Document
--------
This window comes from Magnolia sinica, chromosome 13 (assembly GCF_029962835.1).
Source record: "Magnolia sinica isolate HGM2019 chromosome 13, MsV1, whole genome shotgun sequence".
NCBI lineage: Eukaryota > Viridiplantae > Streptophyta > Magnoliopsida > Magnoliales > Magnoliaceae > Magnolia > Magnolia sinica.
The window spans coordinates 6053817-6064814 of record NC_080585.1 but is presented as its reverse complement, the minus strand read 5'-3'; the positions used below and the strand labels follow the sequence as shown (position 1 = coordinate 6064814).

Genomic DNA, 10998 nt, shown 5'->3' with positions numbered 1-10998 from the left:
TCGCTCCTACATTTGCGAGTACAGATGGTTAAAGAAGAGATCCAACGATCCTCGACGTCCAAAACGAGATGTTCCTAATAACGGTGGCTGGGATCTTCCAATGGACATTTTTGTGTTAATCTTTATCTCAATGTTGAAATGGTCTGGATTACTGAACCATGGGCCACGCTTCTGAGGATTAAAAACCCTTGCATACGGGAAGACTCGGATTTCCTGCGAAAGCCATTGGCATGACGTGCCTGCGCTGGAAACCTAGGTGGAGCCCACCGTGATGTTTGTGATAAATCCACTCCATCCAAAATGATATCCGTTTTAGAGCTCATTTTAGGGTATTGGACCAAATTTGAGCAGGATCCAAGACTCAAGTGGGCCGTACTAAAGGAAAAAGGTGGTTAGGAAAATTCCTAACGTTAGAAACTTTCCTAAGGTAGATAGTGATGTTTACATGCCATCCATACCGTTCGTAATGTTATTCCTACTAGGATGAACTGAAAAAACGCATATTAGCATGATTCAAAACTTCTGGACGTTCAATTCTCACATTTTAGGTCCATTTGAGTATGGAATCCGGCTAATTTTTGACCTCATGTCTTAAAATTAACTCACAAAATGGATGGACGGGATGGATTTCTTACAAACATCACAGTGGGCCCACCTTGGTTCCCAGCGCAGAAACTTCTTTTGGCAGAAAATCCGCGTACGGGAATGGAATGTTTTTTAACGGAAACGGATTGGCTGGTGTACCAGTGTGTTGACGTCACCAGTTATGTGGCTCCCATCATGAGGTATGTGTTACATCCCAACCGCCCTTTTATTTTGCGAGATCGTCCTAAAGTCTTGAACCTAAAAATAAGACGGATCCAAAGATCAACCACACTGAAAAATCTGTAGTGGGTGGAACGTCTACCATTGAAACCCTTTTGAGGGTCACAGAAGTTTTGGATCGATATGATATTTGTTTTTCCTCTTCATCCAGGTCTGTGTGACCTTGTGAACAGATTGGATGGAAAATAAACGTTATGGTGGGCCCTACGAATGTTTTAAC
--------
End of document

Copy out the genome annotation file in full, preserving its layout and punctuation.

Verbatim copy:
This window comes from Magnolia sinica, chromosome 13 (assembly GCF_029962835.1).
Source record: "Magnolia sinica isolate HGM2019 chromosome 13, MsV1, whole genome shotgun sequence".
NCBI lineage: Eukaryota > Viridiplantae > Streptophyta > Magnoliopsida > Magnoliales > Magnoliaceae > Magnolia > Magnolia sinica.
The window spans coordinates 6053817-6064814 of record NC_080585.1 but is presented as its reverse complement, the minus strand read 5'-3'; the positions used below and the strand labels follow the sequence as shown (position 1 = coordinate 6064814).

Genomic DNA, 10998 nt, shown 5'->3' with positions numbered 1-10998 from the left:
TCGCTCCTACATTTGCGAGTACAGATGGTTAAAGAAGAGATCCAACGATCCTCGACGTCCAAAACGAGATGTTCCTAATAACGGTGGCTGGGATCTTCCAATGGACATTTTTGTGTTAATCTTTATCTCAATGTTGAAATGGTCTGGATTACTGAACCATGGGCCACGCTTCTGAGGATTAAAAACCCTTGCATACGGGAAGACTCGGATTTCCTGCGAAAGCCATTGGCATGACGTGCCTGCGCTGGAAACCTAGGTGGAGCCCACCGTGATGTTTGTGATAAATCCACTCCATCCAAAATGATATCCGTTTTAGAGCTCATTTTAGGGTATTGGACCAAATTTGAGCAGGATCCAAGACTCAAGTGGGCCGTACTAAAGGAAAAAGGTGGTTAGGAAAATTCCTAACGTTAGAAACTTTCCTAAGGTAGATAGTGATGTTTACATGCCATCCATACCGTTCGTAATGTTATTCCTACTAGGATGAACTGAAAAAACGCATATTAGCATGATTCAAAACTTCTGGACGTTCAATTCTCACATTTTAGGTCCATTTGAGTATGGAATCCGGCTAATTTTTGACCTCATGTCTTAAAATTAACTCACAAAATGGATGGACGGGATGGATTTCTTACAAACATCACAGTGGGCCCACCTTGGTTCCCAGCGCAGAAACTTCTTTTGGCAGAAAATCCGCGTACGGGAATGGAATGTTTTTTAACGGAAACGGATTGGCTGGTGTACCAGTGTGTTGACGTCACCAGTTATGTGGCTCCCATCATGAGGTATGTGTTACATCCCAACCGCCCTTTTATTTTGCGAGATCGTCCTAAAGTCTTGAACCTAAAAATAAGACGGATCCAAAGATCAACCACACTGAAAAATCTGTAGTGGGTGGAACGTCTACCATTGAAACCCTTTTGAGGGTCACAGAAGTTTTGGATCGATATGATATTTGTTTTTCCTCTTCATCCAGGTCTGTGTGACCTTGTGAACAGATTGGATGGAAAATAAACGTTATGGTGGGCCCTACGAATGTTTTAAC